Affidavit No. 5561/2010

Sworn Statement

After having been warned to tell the truth and nothing but the truth or else I shall be subjected to penal action, I, the undersigned, Dhiya’-al-Din Muhammad Tawfiq Gheith, of Palestinian nationality, holder of ID No. 029871134, born on 14 July 1975, a worker, and a resident of Silwan neighbourhood, Jerusalem city, Jerusalem governorate, would like to declare the following:

On Wednesday, 14 July 2010, I was in my house in Silwan neighbourhood when a relative of mine telephoned me. He said that the Israeli Intelligence agency had arrested my 12 year old son, Ahmad and that he had been informed of this by my 16 year old nephew, who was with Ahmad at the time of the arrest. My nephew stated that they took Ahmad to the police station on Salah-al-Din Street in Jerusalem city. I immediately left my house for the police station, which I reached at around 6:00 pm. I asked police officers about my son Ahmad. An officer said that Ahmad was being detained in the interrogation room and that I was prohibited from seeing him. I argued with the police officers about the legal right to be with my son during the interrogation. The interrogator, who was called “Wasid” and was in civil uniform, said that the law did not entitle me to accompany my son as he is over 12 years of age. I believe that the interrogator was Arab because of the language he used and his Arabic accent.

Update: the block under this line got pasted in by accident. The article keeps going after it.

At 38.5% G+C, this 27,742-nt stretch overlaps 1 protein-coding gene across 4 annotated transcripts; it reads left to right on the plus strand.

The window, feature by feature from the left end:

Referring to the question of my presence during Ahmad’s interrogation, he repeatedly told me, “12 years minus one hour, you are allowed. 12 years plus one hour, you are not allowed,” . The interrogator then forced me to sign an agreement, written in Hebrew, which I understood, stating that I would allow him to interrogate Ahmad.

The interrogator threatened that if I refused he would keep Ahmad in custody at the police station all night and interrogate him the following day without my permission. I waited outside on the street for the interrogation to end. At about 11:00 pm, the interrogator summonsed me. He told me, “your son has big problems. The Israeli police took video footage of him throwing stones at settlers.”

I requested to watch the video recording of the interrogation, but he said it was forbidden. When I finally entered the interrogation room, I saw Ahmad who was sitting on a chair with his face turned to the wall. I approached him to make sure he was alright. His eyes were dripping with tears. From severe frustration, he was stamping his feet on the ground and violently clenching his fingers together. He shouted and begged me not leave him. I assured him I would never leave him alone. Later, the interrogator, “Wasid”, came in and told me that I could return with my son to our house, but that I should bring him back to the police station at 08:30 am the following day.